Why It Matters

The recent decision by the U.S. Supreme Court on the constitutionality of the “Defense of Marriage Act” seems to be another major step toward normalizing same-sex marriage in our country–something now favored by most Americans.

I know plenty of kind good-hearted people who oppose making same-sex marriages lawful, but I admit that I have trouble understanding their reasoning.  For everyone I know who is opposed, their opposition is religious.  That is to say, their religious beliefs include opposition to homosexuality and therefore they don’t believe gay people should be allowed to get married.  I see that as a non sequitur.  Opponents of gay marriage commonly claim that  it is a threat to heterosexual marriage (thus the “defense of marriage” Act).  That argument makes no sense to me at all.

But I’m sure my friends in the other camp are as puzzled by my views as I am by theirs.

I’m OK with that.  I think sincere differences of opinion on matters of public policy can be healthy for society.  As long as our discussions are civil and our dialogue constructive, it is appropriate that we debate these things as we seek to come to a national consensus.

All that is by way of introduction to something I read recently, which helps show why I’ve come to see this as a civil rights issue, rather than merely an issue of personal morality.  For better or worse, we have a set of laws in this country that favor married people over single people.  It might well be better for us if those laws didn’t exist.  If marriage was strictly a religious bond, or a matter of private contract, then this debate would be moot.  But it isn’t.  It comes with a body of government-provided legal privileges, which are denied to gay people if they are denied the opportunity to marry.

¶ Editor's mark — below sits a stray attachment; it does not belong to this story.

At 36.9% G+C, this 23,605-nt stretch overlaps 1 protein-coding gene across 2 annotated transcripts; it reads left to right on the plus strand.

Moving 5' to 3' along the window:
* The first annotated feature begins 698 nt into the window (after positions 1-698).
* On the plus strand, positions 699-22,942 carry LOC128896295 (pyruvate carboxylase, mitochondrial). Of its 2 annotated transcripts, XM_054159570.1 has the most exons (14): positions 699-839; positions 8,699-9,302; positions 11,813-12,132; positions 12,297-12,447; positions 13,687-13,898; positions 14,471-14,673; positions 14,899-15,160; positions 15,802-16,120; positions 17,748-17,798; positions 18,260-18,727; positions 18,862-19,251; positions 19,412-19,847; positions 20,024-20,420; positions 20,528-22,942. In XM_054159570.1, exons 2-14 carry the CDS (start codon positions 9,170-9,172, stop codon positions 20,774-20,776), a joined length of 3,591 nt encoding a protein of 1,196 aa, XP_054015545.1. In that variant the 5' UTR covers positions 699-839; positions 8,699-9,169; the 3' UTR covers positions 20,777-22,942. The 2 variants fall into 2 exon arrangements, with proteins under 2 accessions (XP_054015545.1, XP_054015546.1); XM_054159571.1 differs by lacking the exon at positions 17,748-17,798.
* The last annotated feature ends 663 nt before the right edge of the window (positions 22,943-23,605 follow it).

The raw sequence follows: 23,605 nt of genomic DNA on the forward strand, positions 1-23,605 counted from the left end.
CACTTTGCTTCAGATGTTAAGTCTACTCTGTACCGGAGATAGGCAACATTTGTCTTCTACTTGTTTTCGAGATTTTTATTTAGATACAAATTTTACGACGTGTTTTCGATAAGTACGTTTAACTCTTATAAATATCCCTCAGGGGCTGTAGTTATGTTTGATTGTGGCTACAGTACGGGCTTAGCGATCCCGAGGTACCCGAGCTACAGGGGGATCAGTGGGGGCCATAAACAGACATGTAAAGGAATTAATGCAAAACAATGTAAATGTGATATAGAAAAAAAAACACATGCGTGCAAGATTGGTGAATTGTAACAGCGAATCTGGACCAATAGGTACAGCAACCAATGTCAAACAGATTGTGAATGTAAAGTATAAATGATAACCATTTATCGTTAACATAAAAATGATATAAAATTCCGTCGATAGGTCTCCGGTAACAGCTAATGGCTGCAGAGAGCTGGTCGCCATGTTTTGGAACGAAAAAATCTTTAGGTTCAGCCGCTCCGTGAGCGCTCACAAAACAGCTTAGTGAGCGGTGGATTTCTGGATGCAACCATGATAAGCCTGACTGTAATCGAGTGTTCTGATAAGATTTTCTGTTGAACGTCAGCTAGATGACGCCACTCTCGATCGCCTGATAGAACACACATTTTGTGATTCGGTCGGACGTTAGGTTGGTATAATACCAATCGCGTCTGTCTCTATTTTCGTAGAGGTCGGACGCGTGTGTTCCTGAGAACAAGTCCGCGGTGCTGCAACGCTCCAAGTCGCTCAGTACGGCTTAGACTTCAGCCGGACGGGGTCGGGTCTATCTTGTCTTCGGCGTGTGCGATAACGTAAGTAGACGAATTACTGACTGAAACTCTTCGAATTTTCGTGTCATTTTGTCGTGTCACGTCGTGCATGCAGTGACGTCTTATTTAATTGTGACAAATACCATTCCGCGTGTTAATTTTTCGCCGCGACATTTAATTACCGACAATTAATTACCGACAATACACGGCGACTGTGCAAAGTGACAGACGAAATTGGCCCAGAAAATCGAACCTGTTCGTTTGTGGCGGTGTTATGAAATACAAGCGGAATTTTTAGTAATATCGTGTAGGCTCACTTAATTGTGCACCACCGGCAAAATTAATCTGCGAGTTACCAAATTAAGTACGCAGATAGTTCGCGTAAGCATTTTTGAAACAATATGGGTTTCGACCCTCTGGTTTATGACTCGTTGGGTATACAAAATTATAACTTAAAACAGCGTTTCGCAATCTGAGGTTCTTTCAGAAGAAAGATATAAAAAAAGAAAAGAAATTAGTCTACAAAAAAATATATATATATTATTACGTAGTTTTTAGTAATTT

Here’s a list of some of the legal advantages that come with marriage, taken from HERE.  Note that these are federal laws only.  Each state, of course, also has its own additional body of laws favoring married citizens.

Married people can:

  • Inherit a spouse’s estate without paying taxes. This was the issue at the heart of the DOMA case, Windsor v. United States. Edith Windsor had to pay estate taxes after her wife died, which the Supreme Court judged to be unconstitutional.
  • File jointly for bankruptcy, eliminating the debt for both spouses.
  • Qualify to take leave to care for a spouse with a serious medical condition if the job is protected under the Family and Medical Leave Act.
  • Under spousal testimonial privilege, one spouse can’t be forced to testify against the other in court.
  • File joint tax returns. In some cases this will increase the couple’s tax bill; in other cases it will decrease it.
  • Get divorced.
  • Deduct alimony payments from federal income tax.
  • Qualify for Medicare based on a spouse’s employment.
  • Qualify for health plans under the Federal Employees Health Benefits program if one spouse is a member of the uniformed services.
  • Sponsor a spouse for an immigration visa.
  • Qualify for benefits if one spouse is or has been an employee of the federal government. These benefits vary but include health insurance (including dental and vision) and long-term care insurance.
  • Receive specific Social Security benefits, such as the “surviving spouse benefit,” under which a person can choose to either continue receiving his or her own Social Security payment or collect that of his or her spouse.
  • Receive veterans benefits, which include health care, dependency and indemnity compensation, and educational assistance programs.
  • Delay enrollment in Medicare Part B (hospital insurance) and D (prescription drug coverage) if one spouse is still working and has a health plan. Otherwise a person could incur a penalty for not enrolling upon turning 65.
  • Veterans’ spouses can get priority over nonveterans in job training programs, qualify to receive educational assistance, receive medical care through the Department of Veterans Affairs, and get a memorial headstone paid for by the U.S. government

These laws, and many others, confer advantages and privileges on married people.  Those privileges are only available to folks whose marriages are accepted as valid by the government.  If gay people are not allowed to marry, then these government-provided privileges are available only to heterosexuals.  In other words, we have created a set of legal advantages and categorically denied them to citizens born with a particular characteristic–in this case a gay sexual orientation.  That just seems unfair, and unAmerican, regardless of whatever religious opinions some Americans should have about such people.

That, I think, is a major reason why this tide has turned.